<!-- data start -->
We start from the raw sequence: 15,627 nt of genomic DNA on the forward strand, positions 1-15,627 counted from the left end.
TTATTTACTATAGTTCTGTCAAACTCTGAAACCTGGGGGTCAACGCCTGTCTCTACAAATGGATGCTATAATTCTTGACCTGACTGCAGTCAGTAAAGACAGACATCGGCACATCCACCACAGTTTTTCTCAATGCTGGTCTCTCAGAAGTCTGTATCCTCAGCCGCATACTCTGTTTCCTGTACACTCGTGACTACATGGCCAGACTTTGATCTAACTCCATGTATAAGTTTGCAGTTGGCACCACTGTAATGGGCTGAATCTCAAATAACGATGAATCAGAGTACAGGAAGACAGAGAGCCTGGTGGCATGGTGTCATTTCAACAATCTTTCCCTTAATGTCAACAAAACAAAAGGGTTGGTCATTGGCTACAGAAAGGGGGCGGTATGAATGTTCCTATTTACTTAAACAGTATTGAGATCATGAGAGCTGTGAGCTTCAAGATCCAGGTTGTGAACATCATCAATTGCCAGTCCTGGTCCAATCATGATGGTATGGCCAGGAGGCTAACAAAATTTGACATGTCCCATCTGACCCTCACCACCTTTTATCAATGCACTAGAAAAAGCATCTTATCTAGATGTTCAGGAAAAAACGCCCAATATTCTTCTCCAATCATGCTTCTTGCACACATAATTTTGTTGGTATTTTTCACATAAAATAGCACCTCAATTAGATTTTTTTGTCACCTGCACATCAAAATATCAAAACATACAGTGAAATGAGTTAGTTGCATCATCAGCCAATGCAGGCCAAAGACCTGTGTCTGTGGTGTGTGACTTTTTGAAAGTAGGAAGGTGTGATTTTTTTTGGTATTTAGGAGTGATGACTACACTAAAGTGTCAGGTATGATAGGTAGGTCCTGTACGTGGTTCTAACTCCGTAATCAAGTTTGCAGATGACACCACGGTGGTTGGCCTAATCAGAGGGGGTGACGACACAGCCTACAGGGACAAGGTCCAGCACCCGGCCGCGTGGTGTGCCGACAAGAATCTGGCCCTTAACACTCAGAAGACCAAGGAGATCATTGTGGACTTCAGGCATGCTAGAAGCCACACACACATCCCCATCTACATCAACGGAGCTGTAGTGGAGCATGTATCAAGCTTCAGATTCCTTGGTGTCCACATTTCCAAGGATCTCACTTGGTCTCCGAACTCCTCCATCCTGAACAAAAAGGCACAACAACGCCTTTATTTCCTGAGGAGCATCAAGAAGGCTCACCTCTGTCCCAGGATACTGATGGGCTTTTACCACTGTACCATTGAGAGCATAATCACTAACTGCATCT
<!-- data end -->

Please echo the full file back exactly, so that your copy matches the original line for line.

We start from the raw sequence: 15,627 nt of genomic DNA on the forward strand, positions 1-15,627 counted from the left end.
TTATTTACTATAGTTCTGTCAAACTCTGAAACCTGGGGGTCAACGCCTGTCTCTACAAATGGATGCTATAATTCTTGACCTGACTGCAGTCAGTAAAGACAGACATCGGCACATCCACCACAGTTTTTCTCAATGCTGGTCTCTCAGAAGTCTGTATCCTCAGCCGCATACTCTGTTTCCTGTACACTCGTGACTACATGGCCAGACTTTGATCTAACTCCATGTATAAGTTTGCAGTTGGCACCACTGTAATGGGCTGAATCTCAAATAACGATGAATCAGAGTACAGGAAGACAGAGAGCCTGGTGGCATGGTGTCATTTCAACAATCTTTCCCTTAATGTCAACAAAACAAAAGGGTTGGTCATTGGCTACAGAAAGGGGGCGGTATGAATGTTCCTATTTACTTAAACAGTATTGAGATCATGAGAGCTGTGAGCTTCAAGATCCAGGTTGTGAACATCATCAATTGCCAGTCCTGGTCCAATCATGATGGTATGGCCAGGAGGCTAACAAAATTTGACATGTCCCATCTGACCCTCACCACCTTTTATCAATGCACTAGAAAAAGCATCTTATCTAGATGTTCAGGAAAAAACGCCCAATATTCTTCTCCAATCATGCTTCTTGCACACATAATTTTGTTGGTATTTTTCACATAAAATAGCACCTCAATTAGATTTTTTTGTCACCTGCACATCAAAATATCAAAACATACAGTGAAATGAGTTAGTTGCATCATCAGCCAATGCAGGCCAAAGACCTGTGTCTGTGGTGTGTGACTTTTTGAAAGTAGGAAGGTGTGATTTTTTTTGGTATTTAGGAGTGATGACTACACTAAAGTGTCAGGTATGATAGGTAGGTCCTGTACGTGGTTCTAACTCCGTAATCAAGTTTGCAGATGACACCACGGTGGTTGGCCTAATCAGAGGGGGTGACGACACAGCCTACAGGGACAAGGTCCAGCACCCGGCCGCGTGGTGTGCCGACAAGAATCTGGCCCTTAACACTCAGAAGACCAAGGAGATCATTGTGGACTTCAGGCATGCTAGAAGCCACACACACATCCCCATCTACATCAACGGAGCTGTAGTGGAGCATGTATCAAGCTTCAGATTCCTTGGTGTCCACATTTCCAAGGATCTCACTTGGTCTCCGAACTCCTCCATCCTGAACAAAAAGGCACAACAACGCCTTTATTTCCTGAGGAGCATCAAGAAGGCTCACCTCTGTCCCAGGATACTGATGGGCTTTTACCACTGTACCATTGAGAGCATAATCACTAACTGCATCT